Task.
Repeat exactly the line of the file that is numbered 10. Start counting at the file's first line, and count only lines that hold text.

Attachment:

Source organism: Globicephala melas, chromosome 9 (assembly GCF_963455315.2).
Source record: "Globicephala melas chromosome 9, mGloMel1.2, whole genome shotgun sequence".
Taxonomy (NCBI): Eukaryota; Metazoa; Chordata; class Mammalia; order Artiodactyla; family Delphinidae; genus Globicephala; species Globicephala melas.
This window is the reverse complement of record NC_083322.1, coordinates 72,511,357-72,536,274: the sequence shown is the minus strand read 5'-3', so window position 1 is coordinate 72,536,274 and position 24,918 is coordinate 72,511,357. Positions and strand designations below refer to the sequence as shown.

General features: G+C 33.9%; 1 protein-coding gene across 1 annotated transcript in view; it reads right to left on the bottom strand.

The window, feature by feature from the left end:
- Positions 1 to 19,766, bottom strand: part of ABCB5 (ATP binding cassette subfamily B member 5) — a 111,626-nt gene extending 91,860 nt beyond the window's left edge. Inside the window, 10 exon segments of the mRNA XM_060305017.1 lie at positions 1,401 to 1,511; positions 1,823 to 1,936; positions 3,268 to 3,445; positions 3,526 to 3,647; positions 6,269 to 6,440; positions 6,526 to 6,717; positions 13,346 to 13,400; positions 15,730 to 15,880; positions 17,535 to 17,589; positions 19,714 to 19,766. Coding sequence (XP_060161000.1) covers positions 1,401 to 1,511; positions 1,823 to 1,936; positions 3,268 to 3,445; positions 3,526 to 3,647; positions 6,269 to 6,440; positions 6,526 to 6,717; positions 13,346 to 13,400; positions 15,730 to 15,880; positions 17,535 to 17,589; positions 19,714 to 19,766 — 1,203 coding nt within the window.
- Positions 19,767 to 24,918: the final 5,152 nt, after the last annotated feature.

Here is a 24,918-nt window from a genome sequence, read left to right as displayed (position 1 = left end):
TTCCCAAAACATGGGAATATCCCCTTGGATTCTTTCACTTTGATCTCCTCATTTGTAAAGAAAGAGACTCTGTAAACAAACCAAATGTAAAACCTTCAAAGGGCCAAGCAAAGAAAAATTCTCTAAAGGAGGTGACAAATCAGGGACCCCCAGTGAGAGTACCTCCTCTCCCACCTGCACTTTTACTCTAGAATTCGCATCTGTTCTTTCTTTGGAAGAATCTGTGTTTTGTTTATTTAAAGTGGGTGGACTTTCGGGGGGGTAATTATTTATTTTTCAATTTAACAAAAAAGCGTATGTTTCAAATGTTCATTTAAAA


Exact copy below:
TTCCCAAAACATGGGAATATCCCCTTGGATTCTTTCACTTTGATCTCCTCATTTGTAAAGAAAGAGACTCTGTAAACAAACCAAATGTAAAACCTTCAAAGGGCCAAGCAAAGAAAAATTCTCTAAAGGAGGTGACAAATCAGGGACCCCCAGTGAGAGTACCTCCTCTCCCACCTGCACTTTTACTCTAGAATTCGCATCTGTTCTTTCTTTGGAAGAATCTGTGTTTTGTTTATTTAAAGTGGGTGGACTTTCGGGGGGGTAATTATTTATTTTTCAATTTAACAAAAAAGCGTATGTTTCAAATGTTCATTTAAAA